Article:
While Kenyans are encouraged to seek employment across our borders, they are cautioned to be on high alert to the existence of some dishonest persons and agencies out to exploit them. The Government continues to crack down on these dishonest private employment agencies. Kenyans are however, cautioned to seek the necessary information and guidance on foreign employment from the National Employment Authority and the Ministry of Foreign Affairs before they enter into foreign contracts of employment.
Majority of the youth graduating from our training institution lack exposure to work environment. This continues to disadvantage them in pursuit of their careers. In order to address this challenge, the Government has designed a National Internship programme whose aim is to expose the youth to the world of work. The necessary framework for implementation of internship programme both in the public and private sector has also been developed. I call upon the private sector to support this noble cause.
The International Labour Organization (ILO) Employment Services Convention, 1948 (No. 88), which Kenya has ratified requires member states to establish free employment service offices both at the national and regional levels. In line with this convention, The Kenya Government established the National Employment Authority (NEA) in April 2016 to enhance the institutional framework in employment promotion. Currently, the Authority has a network of 30 Employment Office spread across 28 counties.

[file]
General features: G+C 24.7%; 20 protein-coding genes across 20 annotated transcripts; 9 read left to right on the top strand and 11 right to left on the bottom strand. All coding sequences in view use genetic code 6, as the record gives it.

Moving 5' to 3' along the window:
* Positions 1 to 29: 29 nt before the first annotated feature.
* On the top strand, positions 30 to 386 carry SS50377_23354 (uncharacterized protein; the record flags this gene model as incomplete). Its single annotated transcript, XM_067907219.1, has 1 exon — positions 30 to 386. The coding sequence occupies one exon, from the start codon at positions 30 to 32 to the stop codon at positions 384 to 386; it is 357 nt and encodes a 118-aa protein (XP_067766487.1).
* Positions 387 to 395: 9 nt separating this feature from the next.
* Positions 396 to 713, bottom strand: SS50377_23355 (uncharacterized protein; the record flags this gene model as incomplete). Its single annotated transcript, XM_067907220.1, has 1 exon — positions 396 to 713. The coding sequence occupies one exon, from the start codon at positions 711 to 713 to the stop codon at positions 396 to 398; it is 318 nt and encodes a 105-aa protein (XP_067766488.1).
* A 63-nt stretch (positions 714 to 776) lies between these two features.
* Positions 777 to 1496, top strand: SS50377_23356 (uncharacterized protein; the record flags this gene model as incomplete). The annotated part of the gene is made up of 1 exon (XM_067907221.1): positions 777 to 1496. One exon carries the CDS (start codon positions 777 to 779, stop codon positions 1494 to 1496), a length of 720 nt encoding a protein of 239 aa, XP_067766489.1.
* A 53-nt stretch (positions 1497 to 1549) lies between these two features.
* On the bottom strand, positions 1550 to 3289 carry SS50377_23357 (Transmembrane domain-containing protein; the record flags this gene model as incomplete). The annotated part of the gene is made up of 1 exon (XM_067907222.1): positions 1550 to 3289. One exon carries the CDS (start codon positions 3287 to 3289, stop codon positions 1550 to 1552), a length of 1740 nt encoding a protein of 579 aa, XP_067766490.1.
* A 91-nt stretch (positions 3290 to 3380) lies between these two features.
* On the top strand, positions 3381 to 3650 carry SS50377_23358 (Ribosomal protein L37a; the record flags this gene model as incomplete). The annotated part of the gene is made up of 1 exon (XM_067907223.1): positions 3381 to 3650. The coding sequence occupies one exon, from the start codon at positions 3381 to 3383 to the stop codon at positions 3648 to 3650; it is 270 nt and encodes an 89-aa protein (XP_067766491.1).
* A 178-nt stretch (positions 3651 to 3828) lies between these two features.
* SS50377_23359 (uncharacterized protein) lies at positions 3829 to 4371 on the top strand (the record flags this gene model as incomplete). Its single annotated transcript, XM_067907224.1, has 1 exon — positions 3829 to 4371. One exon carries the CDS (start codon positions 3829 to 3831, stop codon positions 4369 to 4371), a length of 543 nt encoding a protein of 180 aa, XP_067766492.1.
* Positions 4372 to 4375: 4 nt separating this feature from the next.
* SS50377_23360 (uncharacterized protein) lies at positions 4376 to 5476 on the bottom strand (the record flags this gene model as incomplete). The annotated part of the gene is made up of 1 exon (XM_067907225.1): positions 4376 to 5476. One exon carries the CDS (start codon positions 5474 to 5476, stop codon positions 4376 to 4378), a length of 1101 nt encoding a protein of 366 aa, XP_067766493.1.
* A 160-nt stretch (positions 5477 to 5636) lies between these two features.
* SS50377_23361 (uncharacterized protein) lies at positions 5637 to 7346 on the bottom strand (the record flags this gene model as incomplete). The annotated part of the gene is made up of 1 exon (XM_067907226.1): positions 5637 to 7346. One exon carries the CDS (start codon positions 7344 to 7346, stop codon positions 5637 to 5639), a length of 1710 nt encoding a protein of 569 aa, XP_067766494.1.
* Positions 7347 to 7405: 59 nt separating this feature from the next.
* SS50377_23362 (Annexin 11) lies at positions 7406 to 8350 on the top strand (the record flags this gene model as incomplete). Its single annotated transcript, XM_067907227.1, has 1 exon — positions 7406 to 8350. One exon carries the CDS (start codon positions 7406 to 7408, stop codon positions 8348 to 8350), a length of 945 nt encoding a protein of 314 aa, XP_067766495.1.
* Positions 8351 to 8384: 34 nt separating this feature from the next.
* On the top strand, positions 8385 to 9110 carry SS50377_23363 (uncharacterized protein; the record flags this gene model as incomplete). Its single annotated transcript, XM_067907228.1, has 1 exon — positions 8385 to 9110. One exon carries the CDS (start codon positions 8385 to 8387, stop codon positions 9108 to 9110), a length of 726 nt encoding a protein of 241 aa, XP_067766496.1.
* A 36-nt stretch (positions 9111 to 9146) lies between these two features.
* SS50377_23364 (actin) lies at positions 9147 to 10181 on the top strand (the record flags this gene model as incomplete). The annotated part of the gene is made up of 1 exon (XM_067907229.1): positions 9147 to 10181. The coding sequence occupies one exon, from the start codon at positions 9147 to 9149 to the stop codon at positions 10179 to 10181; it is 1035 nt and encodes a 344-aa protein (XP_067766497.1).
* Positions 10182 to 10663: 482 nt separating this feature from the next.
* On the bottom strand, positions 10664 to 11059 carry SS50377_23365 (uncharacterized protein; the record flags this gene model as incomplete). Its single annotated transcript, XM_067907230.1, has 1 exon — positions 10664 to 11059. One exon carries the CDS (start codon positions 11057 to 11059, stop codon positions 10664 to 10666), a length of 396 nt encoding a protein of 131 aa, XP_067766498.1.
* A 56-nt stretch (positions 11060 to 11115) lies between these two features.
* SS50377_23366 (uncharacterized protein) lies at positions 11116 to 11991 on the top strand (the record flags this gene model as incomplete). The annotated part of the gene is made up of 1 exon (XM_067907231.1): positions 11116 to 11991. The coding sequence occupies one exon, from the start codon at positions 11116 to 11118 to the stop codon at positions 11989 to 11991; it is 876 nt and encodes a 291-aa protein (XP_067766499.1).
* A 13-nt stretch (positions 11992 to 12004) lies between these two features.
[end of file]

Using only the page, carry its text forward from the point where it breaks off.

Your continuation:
Since its formation the Authority has achieved considerable milestones in employment promotion such as placement of over 200,000 jobseekers in employment locally and abroad, designed and is implementing a pre-departure training and orientation programme, negotiated two bilateral labour agreement with United Arab Emirates and the Kingdom of Saudi Arabia.
In order to enhance Public Employment Services, the Authority intends to re-engineer and transform the existing employment offices into job centres. The Centres will act as a one- stop shop on all matters relating to employment. The services to be offered in the centres include: Registration and placement of job seekers in employment and internship; provision of pre-employment and soft skills (How to write a CV, Interviewing and presentation skills) for Employability, provision of job market information; career guidance and counselling, pre-departure training and orientation for outbound migrant workers. Business and entrepreneurship programmes will also be undertaken for those who wish to pursue business ventures. The Eldoret Model Employment Promotion Centre is one of such regional centres to be established in the country.
The Government will continue to enhance the capacity of the Authority to develop and implement employment promotion strategies. Further the Government will continue to pursue the employment creation strategies in line with the Employment Policy and Strategy for Kenya